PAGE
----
Preferred Numbers and the “Preferred Measurement System”

Charles Renard (1847-1905)

By The Metric Maven

Bulldog Edition

In 1877 the French Engineer Charles Renard was instructed to look into improving captive balloons. These stationary, moored balloons were then in use by the French military, and of great importance. What Renard discovered was that 425 different sizes of cable were being used to moor these balloons. Clearly this large number of cables was not required from the outcome of any Engineering analysis, and were a nightmare to inventory and procure.

Renard determined that for mooring balloons, the most important inherent property of these cables, is their mass per unit length. He was able to develop a mathematical relationship which allowed him to replace the 425 sizes of cable with 17, which covered the same engineering range of requirements.

Renard’s geometric series was a perfect fit for a base 10 decimalized system, as it starts with 10 and ends with 100. The system he had in mind was of course, the metric system. This series produces what are proverbially known in engineering circles as preferred numbers (also called preferred values). Renard’s system was adopted as an international standard, ISO 3, in 1952, and are appropriately referred to as a Renard Series, or R Series. A similar series, the E series, is used to determine the values of electronic resistors, capacitors, inductors and zener diodes.

When metric was introduced into the building industry, a choice of dimensions which could easily be manipulated in one’s head was thought best. Grid lines on drawings are multiples of 100 mm. This is the basic “module” and the center to center of major dimensions are to be multiples of this value denoted as M. Therefore 3M = 300 mm, 6M = 600 mm and 12M = 1200 mm or 1.2 meters. According to Wikipedia:

For example, a multiple of 600 mm (6 M) can always be divided into 2, 3, 4, 5, 6, 8, 10, 12, 15, 20, 24, 25, 30, etc. parts, each of which is again an integral number of millimetres.

No decimals! Preferred numbers rock! Why don’t we use metric construction like the Australians again?

But not everyone is so enamored with preferred numbers and the metric system. When I was a youthful Engineer working in Aerospace, I was involved in a number of proposals for large projects. I asked, what to my fellow workers, was an incredibly naive question: “Why aren’t we bidding this in metric?” A copy of the provisional bid “boilerplate” was then shown to me. On one of the first few pages of the proposal, was a small section about metric, it read something like: “The dimensions and system of units will be of the inch-pound system. This is necessitated because of the difficulty of procuring metric fasteners in this country, and because many, many more fasteners and hardware exist and are available in inches than in metric.” I began to realize that this “boilerplate” form had been used from time immemorial as a magical talisman to vanquish any thought of using metric in Aerospace. With each new bid, it was copied like junk DNA. I’m certain a similar document is in use in Aerospace to this day, to keep metric at bay.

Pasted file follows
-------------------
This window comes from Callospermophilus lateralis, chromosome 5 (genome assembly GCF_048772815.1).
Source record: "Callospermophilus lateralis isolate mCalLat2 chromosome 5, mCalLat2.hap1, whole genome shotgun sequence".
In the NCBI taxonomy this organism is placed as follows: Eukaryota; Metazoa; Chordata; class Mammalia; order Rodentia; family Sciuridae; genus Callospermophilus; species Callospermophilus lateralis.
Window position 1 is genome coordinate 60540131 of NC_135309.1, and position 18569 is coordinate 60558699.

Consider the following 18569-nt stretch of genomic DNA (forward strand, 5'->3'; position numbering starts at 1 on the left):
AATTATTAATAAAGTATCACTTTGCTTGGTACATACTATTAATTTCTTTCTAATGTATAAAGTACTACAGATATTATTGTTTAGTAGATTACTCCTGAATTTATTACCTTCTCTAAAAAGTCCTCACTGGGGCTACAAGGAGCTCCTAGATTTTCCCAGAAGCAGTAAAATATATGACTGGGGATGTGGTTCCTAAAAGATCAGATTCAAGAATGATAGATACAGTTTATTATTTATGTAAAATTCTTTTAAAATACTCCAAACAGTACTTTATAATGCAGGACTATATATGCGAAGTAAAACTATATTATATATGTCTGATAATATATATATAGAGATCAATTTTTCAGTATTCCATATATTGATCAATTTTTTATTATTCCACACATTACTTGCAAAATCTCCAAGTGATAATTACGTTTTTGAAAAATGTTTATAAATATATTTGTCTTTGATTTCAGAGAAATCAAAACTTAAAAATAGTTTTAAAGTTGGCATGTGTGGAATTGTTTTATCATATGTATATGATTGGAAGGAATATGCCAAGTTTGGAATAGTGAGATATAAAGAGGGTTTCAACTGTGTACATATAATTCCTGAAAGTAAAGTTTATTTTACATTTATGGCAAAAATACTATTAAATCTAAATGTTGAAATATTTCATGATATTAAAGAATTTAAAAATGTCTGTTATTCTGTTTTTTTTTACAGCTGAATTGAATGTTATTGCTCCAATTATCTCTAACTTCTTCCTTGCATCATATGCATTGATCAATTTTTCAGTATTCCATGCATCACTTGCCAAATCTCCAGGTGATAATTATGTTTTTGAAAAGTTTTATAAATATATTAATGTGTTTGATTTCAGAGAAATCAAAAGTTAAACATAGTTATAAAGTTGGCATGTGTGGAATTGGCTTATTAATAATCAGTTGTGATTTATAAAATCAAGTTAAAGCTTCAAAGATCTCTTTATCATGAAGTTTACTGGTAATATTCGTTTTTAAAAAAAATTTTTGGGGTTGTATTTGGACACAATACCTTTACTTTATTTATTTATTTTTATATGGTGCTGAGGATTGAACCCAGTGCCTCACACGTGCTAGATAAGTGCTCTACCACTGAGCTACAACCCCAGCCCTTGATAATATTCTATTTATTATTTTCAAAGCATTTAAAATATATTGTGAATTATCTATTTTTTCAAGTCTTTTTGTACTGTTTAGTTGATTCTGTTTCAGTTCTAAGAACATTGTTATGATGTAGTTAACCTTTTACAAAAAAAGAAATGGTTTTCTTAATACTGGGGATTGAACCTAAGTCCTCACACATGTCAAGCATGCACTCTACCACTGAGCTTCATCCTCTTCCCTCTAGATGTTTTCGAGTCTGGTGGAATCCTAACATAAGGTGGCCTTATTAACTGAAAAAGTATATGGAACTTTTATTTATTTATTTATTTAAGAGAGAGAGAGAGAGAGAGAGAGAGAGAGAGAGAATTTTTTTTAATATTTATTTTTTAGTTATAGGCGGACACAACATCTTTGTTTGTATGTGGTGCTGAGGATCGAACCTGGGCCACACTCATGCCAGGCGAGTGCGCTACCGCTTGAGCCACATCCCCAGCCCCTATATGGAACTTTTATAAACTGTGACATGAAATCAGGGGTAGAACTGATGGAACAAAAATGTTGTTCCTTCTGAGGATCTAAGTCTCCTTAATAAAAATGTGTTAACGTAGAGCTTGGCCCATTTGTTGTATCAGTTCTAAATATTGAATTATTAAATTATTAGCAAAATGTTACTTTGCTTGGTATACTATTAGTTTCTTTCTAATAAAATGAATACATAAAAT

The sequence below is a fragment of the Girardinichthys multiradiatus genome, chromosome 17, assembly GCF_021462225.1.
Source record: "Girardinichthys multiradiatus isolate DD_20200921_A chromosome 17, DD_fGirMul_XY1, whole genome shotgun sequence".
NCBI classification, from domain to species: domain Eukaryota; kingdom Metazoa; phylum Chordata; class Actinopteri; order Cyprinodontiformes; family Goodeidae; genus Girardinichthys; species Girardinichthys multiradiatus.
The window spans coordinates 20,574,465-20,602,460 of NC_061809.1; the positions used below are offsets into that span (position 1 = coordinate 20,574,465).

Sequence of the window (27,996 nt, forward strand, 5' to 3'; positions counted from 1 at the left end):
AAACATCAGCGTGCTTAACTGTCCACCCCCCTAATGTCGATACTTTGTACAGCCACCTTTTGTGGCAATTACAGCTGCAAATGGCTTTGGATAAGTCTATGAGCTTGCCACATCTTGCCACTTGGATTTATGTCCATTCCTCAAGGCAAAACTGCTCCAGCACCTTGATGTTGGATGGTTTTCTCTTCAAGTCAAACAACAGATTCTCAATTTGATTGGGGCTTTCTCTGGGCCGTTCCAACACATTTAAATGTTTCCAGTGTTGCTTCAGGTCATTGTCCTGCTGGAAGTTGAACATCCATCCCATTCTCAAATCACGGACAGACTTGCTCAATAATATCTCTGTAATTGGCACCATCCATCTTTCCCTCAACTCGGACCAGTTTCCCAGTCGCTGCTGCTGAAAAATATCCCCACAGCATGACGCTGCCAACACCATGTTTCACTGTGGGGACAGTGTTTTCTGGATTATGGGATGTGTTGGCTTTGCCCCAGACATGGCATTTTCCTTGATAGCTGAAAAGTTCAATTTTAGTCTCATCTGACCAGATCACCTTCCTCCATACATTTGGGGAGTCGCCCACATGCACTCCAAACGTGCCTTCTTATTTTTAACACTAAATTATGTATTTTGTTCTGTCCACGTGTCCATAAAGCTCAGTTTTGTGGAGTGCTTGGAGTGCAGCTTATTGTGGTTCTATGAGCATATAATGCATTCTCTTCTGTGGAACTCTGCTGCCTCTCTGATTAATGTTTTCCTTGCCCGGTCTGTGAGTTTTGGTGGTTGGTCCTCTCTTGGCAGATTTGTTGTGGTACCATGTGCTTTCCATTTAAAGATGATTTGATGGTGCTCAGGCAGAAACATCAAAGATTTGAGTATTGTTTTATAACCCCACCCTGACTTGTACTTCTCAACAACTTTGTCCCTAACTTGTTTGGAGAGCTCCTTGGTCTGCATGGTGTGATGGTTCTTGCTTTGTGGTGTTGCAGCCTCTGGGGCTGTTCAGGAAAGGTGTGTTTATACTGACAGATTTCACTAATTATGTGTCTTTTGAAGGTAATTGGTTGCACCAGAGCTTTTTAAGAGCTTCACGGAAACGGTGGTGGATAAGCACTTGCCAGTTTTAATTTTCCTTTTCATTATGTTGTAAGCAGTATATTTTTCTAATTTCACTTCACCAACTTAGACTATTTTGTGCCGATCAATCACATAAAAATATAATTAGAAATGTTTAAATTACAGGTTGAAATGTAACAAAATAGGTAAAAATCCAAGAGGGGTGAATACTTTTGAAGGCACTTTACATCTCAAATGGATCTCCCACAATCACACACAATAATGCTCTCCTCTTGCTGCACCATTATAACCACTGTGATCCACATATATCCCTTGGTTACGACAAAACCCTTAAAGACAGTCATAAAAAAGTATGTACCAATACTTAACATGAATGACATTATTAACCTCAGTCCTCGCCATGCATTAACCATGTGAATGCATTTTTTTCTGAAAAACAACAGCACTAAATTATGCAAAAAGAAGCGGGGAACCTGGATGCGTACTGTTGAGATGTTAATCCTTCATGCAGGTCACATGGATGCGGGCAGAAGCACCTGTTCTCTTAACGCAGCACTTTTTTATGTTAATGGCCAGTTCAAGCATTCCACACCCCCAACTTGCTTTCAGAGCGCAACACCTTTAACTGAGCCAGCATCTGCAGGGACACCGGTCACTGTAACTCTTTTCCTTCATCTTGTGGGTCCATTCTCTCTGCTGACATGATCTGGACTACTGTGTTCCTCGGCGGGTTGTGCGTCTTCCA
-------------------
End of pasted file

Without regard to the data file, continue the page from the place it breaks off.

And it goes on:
At that young age I was definitely naive, because I swallowed the assertion, hook, line and imperial sinker. It seemed that limiting fasteners and other hardware might keep one from creating an essential Engineering design. OMG! for want of a nail, the spacecraft might be lost!  Later I would learn from a salesman what this ploy actually was. It was FUD. In case you haven’t heard of it, this is a salesman’s term for what to do if your companies products are clearly inferior to your competitors. You must instill your customer with Fear, Uncertainty and Doubt (FUD) about the alternative product. If you use a competitors electricity, it will burn all your toast! Your soft water will come out hard! X-rays will come out of your light bulbs! The electrons will spill on the floor, and act like tiny ball bearings and you’ll slip! I hope you have health insurance! You better use Brand X electricity, or suffer the consequences!

The other option often employed to keep customers from choosing a competitor, is to create a proliferation of products who’s only purpose is to be non-interchangeable with any other competitors. I have seen this with RF/Microwave connectors. There are hundreds of them and I used to jokingly refer to each new offering as “connector of the week.” Many of them have Olde English screw threads and metric dimensions—but that is another blog. When a product is chosen by a market place “food fight” there is no guarantee that an optimal solution will be the survivor.  If one chooses a product that is not satisfactory, and is incompatible with competitors, a temptation arises to rationalize its use. “It would cost too much to switch over now, this works good enough.”  The person making the purchase does not want the bad choice to reflect on them, and will do their best to make do. Like the non-adoption of metric in the US, inculcated intellectual inertia to continue using a bad design will often prevail over reform.